Nonstandard Models of Arithmetic 31

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MW: Last time we learned about the “back-and-forth” condition for two countable structures M and N for a (countable) language L:

For all n, given any elements a1,…,anM and corresponding elements b1,…,bnN, if the (parameter-free) n-types are the same:

{φ(x1,…,xn)∈L : M⊧φ(a1,…,an)} = {φ(x1,…,xn)∈L : N⊧φ(b1,…,bn)}

then for any aM there is a bN so the 1-types of a and b with corresponding parameters (ai) and (bi) are the same:

{φ(x,x1,…,xn)∈L : M⊧φ(a,a1,…,an)} = {φ(x,x1,…,xn)∈L : N⊧φ(b,b1,…,bn)}

and vice versa, with the roles of M and N and the a’s and b’s switched.

When that holds, you can use the back-and-forth method to construct an isomorphism between M and N. We noted that the n=0 case is Th(M)=Th(N), i.e., M is elementarily equivalent to N.

Using this, we want to show that any two countable recursively saturated models M and N of PA are isomorphic if Th(M)=Th(N) and SSy(M)=SSy(N). First question: how do the standard systems SSy(M) and SSy(N) get into the act?

The basic idea: go “up, over, and down”. That is:

Using recursive saturation, we code a type in M. That gives us an element of SSy(M). Since SSy(M)=SSy(N), we’ve traversed two of links. Finally we have to translate the element of SSy(N) down to a type in N, again using recursive saturation. That’s the roadmap.

I recapped n-types in post 25, so I won’t go over all that again. Just a brief reminder about what ‘recursive’ means for them. The n-type {φi(x1,…,xn,e1,…,ek) : i∈ℕ} with parameters e1,…,ek is recursive if the set of Gödel numbers {⌜φi(x1,…,xn,y1,…,yk)⌝ : i∈ℕ} is recursive (with the y variables replacing the e parameters).

The n-type of elements a1,…,an (with or without parameters) unfortunately won’t always be recursive—Truth is Undefinable! We get around this with what I call the ‘equivalence trick’. Instead of the set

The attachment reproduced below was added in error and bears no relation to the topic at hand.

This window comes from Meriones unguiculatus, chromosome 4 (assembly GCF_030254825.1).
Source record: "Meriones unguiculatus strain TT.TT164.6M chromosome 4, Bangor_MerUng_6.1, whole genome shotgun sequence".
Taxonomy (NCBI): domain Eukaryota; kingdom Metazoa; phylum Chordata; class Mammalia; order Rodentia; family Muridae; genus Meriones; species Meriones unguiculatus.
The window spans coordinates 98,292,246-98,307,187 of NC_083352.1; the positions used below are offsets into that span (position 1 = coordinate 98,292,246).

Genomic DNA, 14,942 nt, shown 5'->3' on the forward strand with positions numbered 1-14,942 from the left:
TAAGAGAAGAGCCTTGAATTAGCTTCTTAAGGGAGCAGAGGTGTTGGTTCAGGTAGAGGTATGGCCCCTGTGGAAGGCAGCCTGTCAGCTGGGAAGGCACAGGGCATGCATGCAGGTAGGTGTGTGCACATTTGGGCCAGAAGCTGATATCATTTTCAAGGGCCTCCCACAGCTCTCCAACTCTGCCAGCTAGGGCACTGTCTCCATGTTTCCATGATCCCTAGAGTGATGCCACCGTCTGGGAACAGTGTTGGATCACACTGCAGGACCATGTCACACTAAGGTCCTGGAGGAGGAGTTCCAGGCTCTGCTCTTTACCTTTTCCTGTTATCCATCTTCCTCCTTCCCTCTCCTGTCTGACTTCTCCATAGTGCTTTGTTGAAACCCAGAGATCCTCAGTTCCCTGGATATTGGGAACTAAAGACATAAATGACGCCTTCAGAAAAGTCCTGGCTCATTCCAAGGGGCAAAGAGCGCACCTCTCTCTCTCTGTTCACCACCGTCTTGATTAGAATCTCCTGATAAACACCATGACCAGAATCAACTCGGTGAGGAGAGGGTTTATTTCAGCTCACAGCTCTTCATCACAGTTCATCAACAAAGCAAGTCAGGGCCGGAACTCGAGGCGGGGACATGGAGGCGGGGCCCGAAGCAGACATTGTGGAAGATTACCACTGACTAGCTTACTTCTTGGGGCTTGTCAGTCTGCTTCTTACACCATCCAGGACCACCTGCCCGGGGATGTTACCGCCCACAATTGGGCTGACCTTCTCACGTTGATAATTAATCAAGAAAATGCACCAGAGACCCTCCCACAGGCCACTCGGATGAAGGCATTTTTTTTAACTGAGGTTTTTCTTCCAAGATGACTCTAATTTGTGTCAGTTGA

{φ(x1,…,xn) : M ⊧ φ(a1,…,an)}

we start with a recursive enumeration of all formulas of L(PA) with the free variables x1,…,xn, say {ψi(x1,…,xn) : i∈ℕ}. Then we look at the set of formulas

{[u]i =1 ↔ ψi(a1,…,an) : i∈ℕ}

where u is a variable; if u=c realizes this set, then c will be the intended code. (Recall that [c]i is the i-th bit of c, when c is written in binary.) The set of Gödel numbers

{⌜[u]i =1 ↔ ψi(x1,…,xn)⌝ : i∈ℕ}

is recursive because {ψi} is a recursive enumeration. Since M is recursively saturated, our set will be realized for a given choice of parameters a1,…,an, provided that every finite subset (with those parameters) is realized. But what does it mean to be realized by u=c? Just that the bits of the binary expansion for c agree with the truth values of “M⊧ψi(a1,…,an)” at the required places. Obviously we can find a c that’s good for any finite number of i’s. By recursive saturation, there is a c that works for all i∈ℕ.

Apply this to the back-and-forth condition. We want to add an a at the front of the list of ai’s, but this doesn’t affect the reasoning. For any a,a1,…,anM we have a code cM for the type of a,a1,…,an, in the sense that

M⊧[c]i =1 ⇔ M⊧ψi(a,a1,…,an)

Say S is the set {i∈ℕ : [c]i =1}. Since SSy(M)=SSy(N), S also belongs to SSy(N), and so there is a dN that codes it.

We want to show that the set

{[d]i =1 ↔ ψi(x,b1,…,bn) : i∈ℕ}

is realized in N by some x=b. In other words, N⊧ψi(b,b1,…,bn) ⇔ N⊧[d]i =1. This will insure that the types of (a,a1,…,an) in M and (b,b1,…,bn) in N are the same. Since N is recursively saturated, and the set {⌜[u]i =1 ↔ ψi(x,x1,…,xn)⌝ : i∈ℕ} is recursive, it’s enough to show that the set is finitely satisfiable. In other words, for any finite set I⊂ℕ, there is a bN such that

N ⊧ ⋀iI ( [d]i =1 ↔ ψi(b,b1,…,bn) )

Or in other words,

N ⊧ ∃xiI ( [d]i =1 ↔ ψi(x,b1,…,bn) )

Or splitting I up into the positions where [d]i =1 and where [d]i =0, say I=JK:

N ⊧ ∃x ( ⋀iJ ψi(x,b1,…,bn) ∧  ⋀iK ¬ψi(x,b1,…,bn) )

But the n-type of (b1,…,bn) records the truth or falsity of this ∃x (foo) sentence. And the n-type of (b1,…,bn) is inductively assumed to equal the n-type of (a1,…,an). So the corresponding assertion about M,

M ⊧ ∃x ( ⋀iJ ψi(x,a1,…,an) ∧  ⋀iK ¬ψi(x,a1,…,an) )

is true by the way c was obtained. So our set {[d]i =1 ↔ ψi(x,b1,…,bn) : i∈ℕ} is finitely satisfiable—done, Done, and DONE!

(The ‘done’ is for finite satisfiability, the ‘Done’ is for the result of this section, and the ‘DONE’ is for Enayat’s Theorem 7.)

It’s been a long road.

JB: Hurrah! I apologize for being so quiet, much like Socrates’ partners in Plato’s later dialogues It will take me a while to catch up. But congratulations: this whole series will be go-to reading for anyone who wants to understand nonstandard models of arithmetic.

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